Fabric of Life

WORDS Dumisani Mnisi PHOTOS Thandiwe Muriu

Kenyan-born photographer Thandiwe Muriu tells the story of African identity, beauty and individualism through her work – and her new book, Camo.

I wanted to celebrate everything that I had struggled with in my own beauty journey – my hair, my skin, my identity as a modern woman in a traditional culture,” says photographer Thandiwe Muriu about her debut photo book Camo.

Through saturated portraits that create a surreal illusion between the subject and the background, Thandiwe aims to confront issues surrounding identity and self-perception while unfolding a new perspective on the empowerment of women. “I didn’t plan for the series to be exclusively about women, but it was a natural starting point for me,” she says.

Thandiwe Muriu Camo book cover

Born and raised in Nairobi, Kenya, Thandiwe’s connection with photography started at a young age. By 23, she was working professionally, shooting campaigns for prominent companies in East Africa. The complexities of being a woman in a male-dominated industry led her to interrogate the role of women in society and the place of tradition, questioning her own self-perception. These experiences fuelled the Camo series, allowing her to explore a photographic language while interacting with her culture in new ways.

Camo began as a simple appreciation for African fabrics, but quickly led Thandiwe to explore and study in depth what connotes African beauty – particularly hair, clothing and accessories. It has resulted in a visual art book that pays homage to the techniques and mastery in African hairstyles while reconstructing everyday items as accessories. These include using hairpins and dish scrubs to create a pair of sunglasses, or Afro combs as hair accessories. “The objects I use are items I interact with every day as a Kenyan,” says Thandiwe. “They are an integral part of our daily lives, and often a big component of beauty culture.”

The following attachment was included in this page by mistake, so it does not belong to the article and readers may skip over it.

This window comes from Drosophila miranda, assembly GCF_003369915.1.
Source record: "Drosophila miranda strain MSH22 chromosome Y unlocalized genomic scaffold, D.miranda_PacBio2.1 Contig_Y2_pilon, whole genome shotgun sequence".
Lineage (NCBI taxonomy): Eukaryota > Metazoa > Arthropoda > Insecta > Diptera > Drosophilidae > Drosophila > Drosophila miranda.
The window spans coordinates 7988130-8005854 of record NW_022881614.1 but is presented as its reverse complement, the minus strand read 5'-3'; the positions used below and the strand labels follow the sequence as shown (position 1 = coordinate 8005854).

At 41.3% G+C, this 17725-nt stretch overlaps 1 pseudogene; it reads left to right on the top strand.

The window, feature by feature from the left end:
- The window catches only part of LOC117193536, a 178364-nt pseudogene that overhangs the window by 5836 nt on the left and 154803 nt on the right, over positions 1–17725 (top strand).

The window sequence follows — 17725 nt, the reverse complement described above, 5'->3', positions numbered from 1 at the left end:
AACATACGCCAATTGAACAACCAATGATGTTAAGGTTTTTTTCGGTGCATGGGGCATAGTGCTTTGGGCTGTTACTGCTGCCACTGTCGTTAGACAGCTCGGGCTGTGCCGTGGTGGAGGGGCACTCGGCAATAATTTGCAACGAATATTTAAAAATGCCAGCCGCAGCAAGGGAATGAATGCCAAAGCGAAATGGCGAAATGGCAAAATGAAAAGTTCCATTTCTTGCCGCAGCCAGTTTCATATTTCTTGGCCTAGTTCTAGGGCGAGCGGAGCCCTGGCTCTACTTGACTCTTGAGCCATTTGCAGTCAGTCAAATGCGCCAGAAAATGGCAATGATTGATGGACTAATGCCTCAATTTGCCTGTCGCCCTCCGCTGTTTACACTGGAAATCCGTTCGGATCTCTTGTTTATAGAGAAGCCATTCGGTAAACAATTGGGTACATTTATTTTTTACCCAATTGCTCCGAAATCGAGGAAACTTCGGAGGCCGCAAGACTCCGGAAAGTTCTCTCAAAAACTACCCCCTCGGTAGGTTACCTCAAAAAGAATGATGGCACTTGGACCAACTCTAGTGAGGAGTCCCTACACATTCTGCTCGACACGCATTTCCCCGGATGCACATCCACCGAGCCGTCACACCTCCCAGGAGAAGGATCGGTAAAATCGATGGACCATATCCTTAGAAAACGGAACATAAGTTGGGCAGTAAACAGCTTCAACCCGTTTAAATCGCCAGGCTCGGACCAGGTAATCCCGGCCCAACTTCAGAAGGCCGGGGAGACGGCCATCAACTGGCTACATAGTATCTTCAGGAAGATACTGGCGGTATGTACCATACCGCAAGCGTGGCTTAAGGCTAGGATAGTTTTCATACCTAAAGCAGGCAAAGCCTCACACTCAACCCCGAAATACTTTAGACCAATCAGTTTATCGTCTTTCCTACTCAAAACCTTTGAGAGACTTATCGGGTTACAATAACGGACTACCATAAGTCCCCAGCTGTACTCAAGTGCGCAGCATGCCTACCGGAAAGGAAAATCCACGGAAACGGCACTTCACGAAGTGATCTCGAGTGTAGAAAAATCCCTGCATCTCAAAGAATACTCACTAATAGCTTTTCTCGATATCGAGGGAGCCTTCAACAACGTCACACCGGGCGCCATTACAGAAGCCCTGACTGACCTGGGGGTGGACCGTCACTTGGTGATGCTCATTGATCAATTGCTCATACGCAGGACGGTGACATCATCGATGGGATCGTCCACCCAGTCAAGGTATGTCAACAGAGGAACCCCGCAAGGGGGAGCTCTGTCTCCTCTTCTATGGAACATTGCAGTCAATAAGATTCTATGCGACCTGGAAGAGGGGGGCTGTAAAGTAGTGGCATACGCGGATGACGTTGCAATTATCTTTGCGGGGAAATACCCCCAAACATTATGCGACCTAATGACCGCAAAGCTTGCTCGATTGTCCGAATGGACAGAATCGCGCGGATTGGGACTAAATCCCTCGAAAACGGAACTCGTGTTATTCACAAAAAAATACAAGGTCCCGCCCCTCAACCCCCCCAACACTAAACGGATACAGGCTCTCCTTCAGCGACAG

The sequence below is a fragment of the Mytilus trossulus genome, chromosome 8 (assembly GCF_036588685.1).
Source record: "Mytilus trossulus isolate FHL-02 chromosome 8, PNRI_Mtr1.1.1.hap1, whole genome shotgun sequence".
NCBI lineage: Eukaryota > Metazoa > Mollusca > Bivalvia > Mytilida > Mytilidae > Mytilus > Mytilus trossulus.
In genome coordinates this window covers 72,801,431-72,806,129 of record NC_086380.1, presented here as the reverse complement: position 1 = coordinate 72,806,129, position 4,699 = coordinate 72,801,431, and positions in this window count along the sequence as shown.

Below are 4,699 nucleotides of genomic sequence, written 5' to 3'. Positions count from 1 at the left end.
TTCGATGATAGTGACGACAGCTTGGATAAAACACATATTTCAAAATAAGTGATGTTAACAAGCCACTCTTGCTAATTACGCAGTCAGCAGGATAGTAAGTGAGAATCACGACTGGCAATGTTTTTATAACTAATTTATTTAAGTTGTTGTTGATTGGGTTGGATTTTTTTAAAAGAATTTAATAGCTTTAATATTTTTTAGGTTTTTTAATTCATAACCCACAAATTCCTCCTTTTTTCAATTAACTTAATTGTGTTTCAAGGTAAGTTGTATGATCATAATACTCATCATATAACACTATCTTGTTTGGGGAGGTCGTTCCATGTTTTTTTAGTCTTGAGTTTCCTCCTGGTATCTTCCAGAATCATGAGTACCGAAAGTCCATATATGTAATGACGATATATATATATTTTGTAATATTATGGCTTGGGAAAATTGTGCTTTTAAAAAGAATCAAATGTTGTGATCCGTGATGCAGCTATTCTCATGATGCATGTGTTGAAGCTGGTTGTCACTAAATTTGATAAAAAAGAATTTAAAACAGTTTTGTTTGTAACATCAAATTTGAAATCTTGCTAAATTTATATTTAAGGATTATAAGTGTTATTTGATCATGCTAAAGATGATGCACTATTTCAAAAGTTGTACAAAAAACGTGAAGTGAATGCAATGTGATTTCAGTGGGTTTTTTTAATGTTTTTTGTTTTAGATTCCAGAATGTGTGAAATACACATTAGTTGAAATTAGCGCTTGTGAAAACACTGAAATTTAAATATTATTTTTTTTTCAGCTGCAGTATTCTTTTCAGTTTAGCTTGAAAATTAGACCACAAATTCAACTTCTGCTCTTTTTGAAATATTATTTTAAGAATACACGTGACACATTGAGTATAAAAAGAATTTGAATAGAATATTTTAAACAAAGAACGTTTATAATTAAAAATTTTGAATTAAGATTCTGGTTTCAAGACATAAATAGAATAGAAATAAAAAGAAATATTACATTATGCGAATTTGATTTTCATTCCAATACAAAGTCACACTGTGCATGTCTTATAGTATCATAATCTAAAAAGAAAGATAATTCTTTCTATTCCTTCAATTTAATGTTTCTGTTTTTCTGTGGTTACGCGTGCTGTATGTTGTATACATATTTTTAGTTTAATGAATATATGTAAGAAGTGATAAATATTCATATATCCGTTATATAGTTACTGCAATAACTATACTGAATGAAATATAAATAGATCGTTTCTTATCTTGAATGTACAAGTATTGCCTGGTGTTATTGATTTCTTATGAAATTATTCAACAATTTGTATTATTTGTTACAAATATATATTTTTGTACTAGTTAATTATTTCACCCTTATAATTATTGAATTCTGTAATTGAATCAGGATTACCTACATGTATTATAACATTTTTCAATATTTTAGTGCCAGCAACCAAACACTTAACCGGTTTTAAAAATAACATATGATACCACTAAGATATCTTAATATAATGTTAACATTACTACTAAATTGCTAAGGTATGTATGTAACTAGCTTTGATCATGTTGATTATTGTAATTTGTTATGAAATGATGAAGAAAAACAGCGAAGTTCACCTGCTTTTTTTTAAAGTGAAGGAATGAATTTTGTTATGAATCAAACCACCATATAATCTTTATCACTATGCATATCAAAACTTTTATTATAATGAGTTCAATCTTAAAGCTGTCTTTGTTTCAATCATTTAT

There is a systemic process to creating a Camo artwork. It starts with Ankara fabric, which is made using a wax-resist dye technique (similar to batik). The striking colours and patterns on the fabric are used for both the background and the outfit, creating a camouflage effect whereby the subject blends into the background. Thandiwe collaborates with dressmakers in Nairobi to stitch the outfits.

Designing (and creating) the accessories is the next step. “This is the most enjoyable part of the creative process – it requires me to see ordinary objects as the foundation for exciting fashion accessories,” Thandiwe says. She also collaborates with hairdressers to create hair artistry through braiding and weaving.

“When all the elements are finally ready, I bring them together on one subject, in one photograph, to become part of the mesmerising Camo series,” she says.

Thandiwe pairs each image with a proverb or words of wisdom that have been passed down through generations in African cultures. Her use of traditional proverbs creates interconnectedness between the old and the new. “It’s an opportunity for people to begin to think about and hear our proverbs in a new and exciting way,” she says.

Through this photo series, Thandiwe hopes that a younger generation will develop a fresh appreciation for the past – and that the traditional elements within the series will result in interactions and conversations about the history of African beauty and culture, and how they have evolved through time. | thandiwemuriu.com

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